- The BBC's remit is to educate, inform and entertain. It is a universal service with nine out of ten people using the service. It is expected to cover all regions and all sectionsof society, regardless of the commercial imperative. Most people use the BBC and therefore should pay for it.
- The BBC will soon be celebrating its 100 th birthday. To compare it with the loss- making, American media-services provider and production company Netflix is specious. Will Netflix still be here in even five years' time? Netflix does not produce news, investigative journalism, run one of the world's premier music festivals, local radio or a world-envied global news station. The BBC is free from shareholder pressure, advertiser influence and the chase for ratings. It is Europe's biggest provider of media and creative skills training and an essential driver of the creative industries, which bring in £100-plus billion to the UK.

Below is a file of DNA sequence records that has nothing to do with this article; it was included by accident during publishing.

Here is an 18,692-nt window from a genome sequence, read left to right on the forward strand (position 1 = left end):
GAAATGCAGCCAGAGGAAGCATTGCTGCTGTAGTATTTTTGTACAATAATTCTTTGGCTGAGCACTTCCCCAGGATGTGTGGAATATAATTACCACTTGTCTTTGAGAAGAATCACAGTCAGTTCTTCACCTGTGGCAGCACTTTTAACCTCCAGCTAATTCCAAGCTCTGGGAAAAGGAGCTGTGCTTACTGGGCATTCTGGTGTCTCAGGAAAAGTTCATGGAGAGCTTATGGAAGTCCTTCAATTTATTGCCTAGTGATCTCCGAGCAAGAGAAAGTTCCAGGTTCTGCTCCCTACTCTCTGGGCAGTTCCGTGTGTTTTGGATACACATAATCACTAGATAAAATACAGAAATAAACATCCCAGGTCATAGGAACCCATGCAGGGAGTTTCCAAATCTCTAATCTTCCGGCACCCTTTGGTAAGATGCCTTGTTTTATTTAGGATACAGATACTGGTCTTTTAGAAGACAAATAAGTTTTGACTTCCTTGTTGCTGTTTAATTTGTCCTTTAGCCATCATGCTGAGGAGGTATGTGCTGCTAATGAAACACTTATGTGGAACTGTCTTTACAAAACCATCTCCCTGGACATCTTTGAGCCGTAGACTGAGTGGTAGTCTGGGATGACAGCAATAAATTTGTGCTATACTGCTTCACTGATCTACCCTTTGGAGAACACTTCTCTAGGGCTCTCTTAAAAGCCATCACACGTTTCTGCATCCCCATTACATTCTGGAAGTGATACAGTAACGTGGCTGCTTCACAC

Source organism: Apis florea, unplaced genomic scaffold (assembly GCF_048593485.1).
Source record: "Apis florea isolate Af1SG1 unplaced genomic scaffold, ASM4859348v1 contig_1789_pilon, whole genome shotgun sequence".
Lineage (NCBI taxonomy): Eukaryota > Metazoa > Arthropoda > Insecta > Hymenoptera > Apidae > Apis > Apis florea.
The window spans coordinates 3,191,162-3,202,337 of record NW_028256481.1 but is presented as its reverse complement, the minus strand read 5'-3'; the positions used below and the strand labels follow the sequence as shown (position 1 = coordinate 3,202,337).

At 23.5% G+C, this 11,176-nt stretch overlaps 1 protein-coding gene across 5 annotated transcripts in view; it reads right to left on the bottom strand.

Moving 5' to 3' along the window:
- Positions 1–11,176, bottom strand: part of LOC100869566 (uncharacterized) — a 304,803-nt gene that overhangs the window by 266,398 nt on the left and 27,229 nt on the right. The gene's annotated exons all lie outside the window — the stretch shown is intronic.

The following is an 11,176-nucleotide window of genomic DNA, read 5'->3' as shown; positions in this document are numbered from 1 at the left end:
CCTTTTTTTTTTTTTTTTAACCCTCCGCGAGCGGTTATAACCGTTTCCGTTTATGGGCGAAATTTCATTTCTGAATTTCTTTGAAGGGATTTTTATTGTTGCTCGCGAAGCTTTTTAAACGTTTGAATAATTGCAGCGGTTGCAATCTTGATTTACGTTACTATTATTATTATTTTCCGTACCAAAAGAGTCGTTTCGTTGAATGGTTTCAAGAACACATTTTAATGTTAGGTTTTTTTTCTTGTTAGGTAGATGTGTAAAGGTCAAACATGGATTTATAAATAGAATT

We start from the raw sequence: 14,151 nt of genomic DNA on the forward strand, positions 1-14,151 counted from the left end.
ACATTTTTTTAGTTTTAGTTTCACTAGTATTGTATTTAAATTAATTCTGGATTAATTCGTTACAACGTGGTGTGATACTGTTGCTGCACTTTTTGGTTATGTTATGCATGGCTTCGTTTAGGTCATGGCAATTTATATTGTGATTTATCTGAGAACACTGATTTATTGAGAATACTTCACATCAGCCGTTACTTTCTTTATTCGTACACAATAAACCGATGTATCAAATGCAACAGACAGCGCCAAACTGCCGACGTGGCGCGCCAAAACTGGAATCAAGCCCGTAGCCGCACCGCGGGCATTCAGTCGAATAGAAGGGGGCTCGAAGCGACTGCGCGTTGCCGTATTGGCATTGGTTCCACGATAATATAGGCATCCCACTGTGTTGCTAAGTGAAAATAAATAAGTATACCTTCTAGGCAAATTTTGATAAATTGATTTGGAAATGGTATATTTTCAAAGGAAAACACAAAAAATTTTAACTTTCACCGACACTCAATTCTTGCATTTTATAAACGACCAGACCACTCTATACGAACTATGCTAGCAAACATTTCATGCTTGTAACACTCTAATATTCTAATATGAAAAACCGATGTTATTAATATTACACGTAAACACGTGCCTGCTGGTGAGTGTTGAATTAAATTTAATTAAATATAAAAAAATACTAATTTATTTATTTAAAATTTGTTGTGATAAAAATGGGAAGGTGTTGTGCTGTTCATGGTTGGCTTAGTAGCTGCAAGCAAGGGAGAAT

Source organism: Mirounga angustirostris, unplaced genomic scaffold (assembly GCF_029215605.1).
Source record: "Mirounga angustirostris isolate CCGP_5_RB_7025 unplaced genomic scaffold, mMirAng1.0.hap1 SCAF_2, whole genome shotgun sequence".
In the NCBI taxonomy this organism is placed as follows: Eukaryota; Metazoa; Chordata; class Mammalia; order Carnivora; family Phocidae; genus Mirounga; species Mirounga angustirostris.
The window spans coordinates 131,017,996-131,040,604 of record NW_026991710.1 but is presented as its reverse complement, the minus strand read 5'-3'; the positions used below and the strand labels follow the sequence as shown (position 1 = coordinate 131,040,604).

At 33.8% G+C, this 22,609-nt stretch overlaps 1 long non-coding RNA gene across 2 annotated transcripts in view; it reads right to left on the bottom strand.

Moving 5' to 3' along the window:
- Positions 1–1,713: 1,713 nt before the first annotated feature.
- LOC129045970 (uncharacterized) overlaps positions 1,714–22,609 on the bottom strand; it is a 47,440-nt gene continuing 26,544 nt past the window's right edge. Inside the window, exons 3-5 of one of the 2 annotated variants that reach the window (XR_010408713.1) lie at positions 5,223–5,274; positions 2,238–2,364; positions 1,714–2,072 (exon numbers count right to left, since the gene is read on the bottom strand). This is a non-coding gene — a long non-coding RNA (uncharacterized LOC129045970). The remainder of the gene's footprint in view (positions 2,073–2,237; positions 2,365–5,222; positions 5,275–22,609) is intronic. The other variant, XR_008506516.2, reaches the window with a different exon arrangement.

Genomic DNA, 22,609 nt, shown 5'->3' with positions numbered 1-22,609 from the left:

- If people do not pay their licence fee, the service cannot be cut off in the way electricity or other utilities can be. The Perry review on the same issue reported just five years ago. While the media landscape has changed, the legal system has not. David Perry QC made a forensic study of a range of different options – including a fixed penalty scheme, a civil monetary penalty or to decriminalise and enforce as a civil debt – and concluded that the current regime represented a "broadly fair and proportionate response" to the problem of evasion and provided good value for money for licence fee payers and taxpayers. He said the present system was an effective deterrent and moving to a civil system would increase evasion and would be more expensive to recoup. He recommended a move towards a simpler system to assist in improving public understanding of what the licence fee covers and ways to make it easier to pay it.